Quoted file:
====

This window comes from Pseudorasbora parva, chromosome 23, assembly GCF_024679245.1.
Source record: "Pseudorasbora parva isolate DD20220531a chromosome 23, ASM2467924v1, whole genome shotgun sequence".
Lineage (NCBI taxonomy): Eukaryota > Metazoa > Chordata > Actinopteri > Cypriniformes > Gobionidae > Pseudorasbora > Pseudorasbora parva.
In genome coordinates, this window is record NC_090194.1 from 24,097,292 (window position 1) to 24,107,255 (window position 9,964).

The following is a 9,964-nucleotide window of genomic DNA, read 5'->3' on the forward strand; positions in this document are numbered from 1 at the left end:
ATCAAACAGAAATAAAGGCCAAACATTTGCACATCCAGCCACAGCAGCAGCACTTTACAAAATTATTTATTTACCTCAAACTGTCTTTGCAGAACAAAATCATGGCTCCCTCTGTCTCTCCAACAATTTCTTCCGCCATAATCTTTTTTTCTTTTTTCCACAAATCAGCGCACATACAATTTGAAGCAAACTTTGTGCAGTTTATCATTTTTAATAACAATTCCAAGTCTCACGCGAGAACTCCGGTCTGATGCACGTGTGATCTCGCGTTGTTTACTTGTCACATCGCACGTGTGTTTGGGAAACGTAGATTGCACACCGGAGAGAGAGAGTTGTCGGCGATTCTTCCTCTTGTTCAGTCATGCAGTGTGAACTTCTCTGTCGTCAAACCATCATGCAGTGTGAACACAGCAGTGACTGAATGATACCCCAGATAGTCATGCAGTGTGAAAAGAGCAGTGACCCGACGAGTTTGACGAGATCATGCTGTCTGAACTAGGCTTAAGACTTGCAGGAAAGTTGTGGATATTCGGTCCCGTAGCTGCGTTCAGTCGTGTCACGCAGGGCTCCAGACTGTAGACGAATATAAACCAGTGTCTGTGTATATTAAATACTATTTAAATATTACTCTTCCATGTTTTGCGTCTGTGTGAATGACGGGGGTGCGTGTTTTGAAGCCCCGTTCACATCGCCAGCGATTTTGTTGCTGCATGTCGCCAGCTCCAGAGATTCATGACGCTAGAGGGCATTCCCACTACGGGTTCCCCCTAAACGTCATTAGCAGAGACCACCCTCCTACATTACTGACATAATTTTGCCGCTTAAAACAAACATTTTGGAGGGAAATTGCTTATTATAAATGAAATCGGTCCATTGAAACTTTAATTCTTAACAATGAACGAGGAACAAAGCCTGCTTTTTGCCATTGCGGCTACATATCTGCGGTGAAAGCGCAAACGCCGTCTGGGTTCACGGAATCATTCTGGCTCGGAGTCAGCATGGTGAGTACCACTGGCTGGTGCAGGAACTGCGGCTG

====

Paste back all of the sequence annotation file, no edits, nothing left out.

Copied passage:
This window comes from Pseudorasbora parva, chromosome 23, assembly GCF_024679245.1.
Source record: "Pseudorasbora parva isolate DD20220531a chromosome 23, ASM2467924v1, whole genome shotgun sequence".
Lineage (NCBI taxonomy): Eukaryota > Metazoa > Chordata > Actinopteri > Cypriniformes > Gobionidae > Pseudorasbora > Pseudorasbora parva.
In genome coordinates, this window is record NC_090194.1 from 24,097,292 (window position 1) to 24,107,255 (window position 9,964).

The following is a 9,964-nucleotide window of genomic DNA, read 5'->3' on the forward strand; positions in this document are numbered from 1 at the left end:
ATCAAACAGAAATAAAGGCCAAACATTTGCACATCCAGCCACAGCAGCAGCACTTTACAAAATTATTTATTTACCTCAAACTGTCTTTGCAGAACAAAATCATGGCTCCCTCTGTCTCTCCAACAATTTCTTCCGCCATAATCTTTTTTTCTTTTTTCCACAAATCAGCGCACATACAATTTGAAGCAAACTTTGTGCAGTTTATCATTTTTAATAACAATTCCAAGTCTCACGCGAGAACTCCGGTCTGATGCACGTGTGATCTCGCGTTGTTTACTTGTCACATCGCACGTGTGTTTGGGAAACGTAGATTGCACACCGGAGAGAGAGAGTTGTCGGCGATTCTTCCTCTTGTTCAGTCATGCAGTGTGAACTTCTCTGTCGTCAAACCATCATGCAGTGTGAACACAGCAGTGACTGAATGATACCCCAGATAGTCATGCAGTGTGAAAAGAGCAGTGACCCGACGAGTTTGACGAGATCATGCTGTCTGAACTAGGCTTAAGACTTGCAGGAAAGTTGTGGATATTCGGTCCCGTAGCTGCGTTCAGTCGTGTCACGCAGGGCTCCAGACTGTAGACGAATATAAACCAGTGTCTGTGTATATTAAATACTATTTAAATATTACTCTTCCATGTTTTGCGTCTGTGTGAATGACGGGGGTGCGTGTTTTGAAGCCCCGTTCACATCGCCAGCGATTTTGTTGCTGCATGTCGCCAGCTCCAGAGATTCATGACGCTAGAGGGCATTCCCACTACGGGTTCCCCCTAAACGTCATTAGCAGAGACCACCCTCCTACATTACTGACATAATTTTGCCGCTTAAAACAAACATTTTGGAGGGAAATTGCTTATTATAAATGAAATCGGTCCATTGAAACTTTAATTCTTAACAATGAACGAGGAACAAAGCCTGCTTTTTGCCATTGCGGCTACATATCTGCGGTGAAAGCGCAAACGCCGTCTGGGTTCACGGAATCATTCTGGCTCGGAGTCAGCATGGTGAGTACCACTGGCTGGTGCAGGAACTGCGGCTG